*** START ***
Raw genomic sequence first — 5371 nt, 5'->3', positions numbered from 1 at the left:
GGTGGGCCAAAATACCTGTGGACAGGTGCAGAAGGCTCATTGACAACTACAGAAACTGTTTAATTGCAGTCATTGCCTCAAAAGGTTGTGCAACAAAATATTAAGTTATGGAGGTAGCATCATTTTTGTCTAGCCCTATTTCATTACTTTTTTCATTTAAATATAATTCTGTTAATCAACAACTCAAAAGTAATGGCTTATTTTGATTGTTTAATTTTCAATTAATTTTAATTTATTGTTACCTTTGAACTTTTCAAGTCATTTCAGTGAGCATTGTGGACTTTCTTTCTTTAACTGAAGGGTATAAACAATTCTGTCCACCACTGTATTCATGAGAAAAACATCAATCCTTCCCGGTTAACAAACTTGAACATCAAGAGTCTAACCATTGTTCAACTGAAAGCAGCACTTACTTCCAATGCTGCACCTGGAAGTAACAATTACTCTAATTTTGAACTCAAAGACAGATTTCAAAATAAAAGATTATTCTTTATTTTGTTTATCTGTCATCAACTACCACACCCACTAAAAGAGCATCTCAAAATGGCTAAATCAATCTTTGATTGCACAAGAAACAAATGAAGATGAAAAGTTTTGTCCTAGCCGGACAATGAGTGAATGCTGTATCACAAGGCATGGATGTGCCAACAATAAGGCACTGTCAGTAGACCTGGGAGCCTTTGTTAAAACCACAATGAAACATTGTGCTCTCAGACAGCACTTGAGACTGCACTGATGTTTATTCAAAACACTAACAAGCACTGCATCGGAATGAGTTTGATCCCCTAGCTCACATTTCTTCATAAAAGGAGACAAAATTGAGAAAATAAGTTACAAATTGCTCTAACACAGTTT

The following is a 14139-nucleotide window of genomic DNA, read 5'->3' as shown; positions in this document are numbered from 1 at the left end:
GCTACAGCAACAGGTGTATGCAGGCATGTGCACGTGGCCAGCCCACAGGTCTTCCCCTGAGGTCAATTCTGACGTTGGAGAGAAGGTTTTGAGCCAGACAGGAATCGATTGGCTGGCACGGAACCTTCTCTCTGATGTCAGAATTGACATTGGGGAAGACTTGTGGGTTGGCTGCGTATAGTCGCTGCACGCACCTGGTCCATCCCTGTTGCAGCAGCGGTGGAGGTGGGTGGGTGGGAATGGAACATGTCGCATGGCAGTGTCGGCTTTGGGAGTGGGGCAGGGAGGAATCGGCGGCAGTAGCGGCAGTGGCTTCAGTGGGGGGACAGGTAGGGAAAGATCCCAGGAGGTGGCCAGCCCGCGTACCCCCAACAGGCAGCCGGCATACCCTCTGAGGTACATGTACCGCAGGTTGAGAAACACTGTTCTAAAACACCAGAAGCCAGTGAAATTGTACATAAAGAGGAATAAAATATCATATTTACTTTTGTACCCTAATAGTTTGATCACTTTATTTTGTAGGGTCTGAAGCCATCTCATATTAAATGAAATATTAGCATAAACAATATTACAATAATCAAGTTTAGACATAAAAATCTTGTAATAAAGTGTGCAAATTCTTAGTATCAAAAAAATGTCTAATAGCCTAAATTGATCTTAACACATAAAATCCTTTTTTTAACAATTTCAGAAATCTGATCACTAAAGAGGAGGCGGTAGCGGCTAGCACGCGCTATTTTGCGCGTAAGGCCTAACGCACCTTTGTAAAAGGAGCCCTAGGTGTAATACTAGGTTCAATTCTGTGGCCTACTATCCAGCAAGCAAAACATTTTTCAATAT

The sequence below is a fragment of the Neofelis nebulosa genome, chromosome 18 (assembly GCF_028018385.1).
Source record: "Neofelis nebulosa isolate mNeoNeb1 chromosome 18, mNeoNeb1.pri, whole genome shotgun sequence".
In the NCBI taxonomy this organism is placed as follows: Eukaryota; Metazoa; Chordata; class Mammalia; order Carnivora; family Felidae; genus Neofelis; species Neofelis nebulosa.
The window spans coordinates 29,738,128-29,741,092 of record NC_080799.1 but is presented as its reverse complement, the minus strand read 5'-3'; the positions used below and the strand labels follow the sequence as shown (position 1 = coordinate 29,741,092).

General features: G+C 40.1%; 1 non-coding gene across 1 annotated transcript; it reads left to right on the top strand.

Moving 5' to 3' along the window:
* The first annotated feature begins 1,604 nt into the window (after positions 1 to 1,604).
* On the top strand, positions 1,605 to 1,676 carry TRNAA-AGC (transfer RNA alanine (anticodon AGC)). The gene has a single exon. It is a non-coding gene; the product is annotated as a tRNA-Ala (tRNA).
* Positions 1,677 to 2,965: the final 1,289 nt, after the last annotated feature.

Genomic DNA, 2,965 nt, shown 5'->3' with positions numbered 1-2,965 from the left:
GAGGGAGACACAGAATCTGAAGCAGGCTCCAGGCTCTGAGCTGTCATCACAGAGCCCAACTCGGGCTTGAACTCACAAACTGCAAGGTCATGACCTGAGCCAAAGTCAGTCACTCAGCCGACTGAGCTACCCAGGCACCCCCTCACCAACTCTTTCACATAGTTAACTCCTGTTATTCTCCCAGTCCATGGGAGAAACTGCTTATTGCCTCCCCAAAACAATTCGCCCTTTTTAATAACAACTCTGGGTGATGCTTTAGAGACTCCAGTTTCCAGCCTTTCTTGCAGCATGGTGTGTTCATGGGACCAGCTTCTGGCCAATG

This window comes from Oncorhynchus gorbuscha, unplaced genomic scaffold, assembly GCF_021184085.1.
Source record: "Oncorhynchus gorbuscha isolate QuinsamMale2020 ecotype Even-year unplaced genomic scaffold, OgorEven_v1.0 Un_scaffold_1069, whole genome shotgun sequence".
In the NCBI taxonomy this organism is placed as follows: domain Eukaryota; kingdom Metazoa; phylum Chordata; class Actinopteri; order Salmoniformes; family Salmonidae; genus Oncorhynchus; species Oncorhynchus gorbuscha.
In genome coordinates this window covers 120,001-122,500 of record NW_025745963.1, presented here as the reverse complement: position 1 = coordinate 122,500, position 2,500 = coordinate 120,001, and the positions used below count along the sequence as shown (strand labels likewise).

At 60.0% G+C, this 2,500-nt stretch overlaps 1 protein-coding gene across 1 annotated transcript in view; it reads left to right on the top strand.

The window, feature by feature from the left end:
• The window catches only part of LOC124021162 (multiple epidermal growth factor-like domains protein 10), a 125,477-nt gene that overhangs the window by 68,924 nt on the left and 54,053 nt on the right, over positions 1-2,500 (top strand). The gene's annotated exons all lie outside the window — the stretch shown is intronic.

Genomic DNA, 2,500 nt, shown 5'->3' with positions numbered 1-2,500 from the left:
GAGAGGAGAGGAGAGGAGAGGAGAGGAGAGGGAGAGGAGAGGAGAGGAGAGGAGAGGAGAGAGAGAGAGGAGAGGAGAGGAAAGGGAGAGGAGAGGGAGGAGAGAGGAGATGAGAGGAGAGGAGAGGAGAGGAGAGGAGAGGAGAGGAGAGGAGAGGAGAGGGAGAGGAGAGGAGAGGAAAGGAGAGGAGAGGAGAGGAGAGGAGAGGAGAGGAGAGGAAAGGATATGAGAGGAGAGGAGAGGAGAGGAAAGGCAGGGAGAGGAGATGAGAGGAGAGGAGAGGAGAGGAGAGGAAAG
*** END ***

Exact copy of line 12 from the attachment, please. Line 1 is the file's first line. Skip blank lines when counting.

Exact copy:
* On the top strand, positions 1,605 to 1,676 carry TRNAA-AGC (transfer RNA alanine (anticodon AGC)). The gene has a single exon. It is a non-coding gene; the product is annotated as a tRNA-Ala (tRNA).